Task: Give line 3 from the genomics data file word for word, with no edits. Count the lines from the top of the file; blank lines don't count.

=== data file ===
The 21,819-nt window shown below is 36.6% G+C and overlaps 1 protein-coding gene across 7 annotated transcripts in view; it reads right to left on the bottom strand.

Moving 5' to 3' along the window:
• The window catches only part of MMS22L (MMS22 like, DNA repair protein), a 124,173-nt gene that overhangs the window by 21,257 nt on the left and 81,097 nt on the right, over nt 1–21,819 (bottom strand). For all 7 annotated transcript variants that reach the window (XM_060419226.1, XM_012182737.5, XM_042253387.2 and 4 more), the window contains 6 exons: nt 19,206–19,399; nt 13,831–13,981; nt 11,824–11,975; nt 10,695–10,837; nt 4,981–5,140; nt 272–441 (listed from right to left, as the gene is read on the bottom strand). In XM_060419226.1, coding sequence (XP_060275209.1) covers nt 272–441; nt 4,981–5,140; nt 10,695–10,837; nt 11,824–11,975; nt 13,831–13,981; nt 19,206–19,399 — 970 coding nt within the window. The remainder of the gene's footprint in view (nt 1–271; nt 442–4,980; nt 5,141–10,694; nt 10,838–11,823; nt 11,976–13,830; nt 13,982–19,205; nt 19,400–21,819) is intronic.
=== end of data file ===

• The window catches only part of MMS22L (MMS22 like, DNA repair protein), a 124,173-nt gene that overhangs the window by 21,257 nt on the left and 81,097 nt on the right, over nt 1–21,819 (bottom strand). For all 7 annotated transcript variants that reach the window (XM_060419226.1, XM_012182737.5, XM_042253387.2 and 4 more), the window contains 6 exons: nt 19,206–19,399; nt 13,831–13,981; nt 11,824–11,975; nt 10,695–10,837; nt 4,981–5,140; nt 272–441 (listed from right to left, as the gene is read on the bottom strand). In XM_060419226.1, coding sequence (XP_060275209.1) covers nt 272–441; nt 4,981–5,140; nt 10,695–10,837; nt 11,824–11,975; nt 13,831–13,981; nt 19,206–19,399 — 970 coding nt within the window. The remainder of the gene's footprint in view (nt 1–271; nt 442–4,980; nt 5,141–10,694; nt 10,838–11,823; nt 11,976–13,830; nt 13,982–19,205; nt 19,400–21,819) is intronic.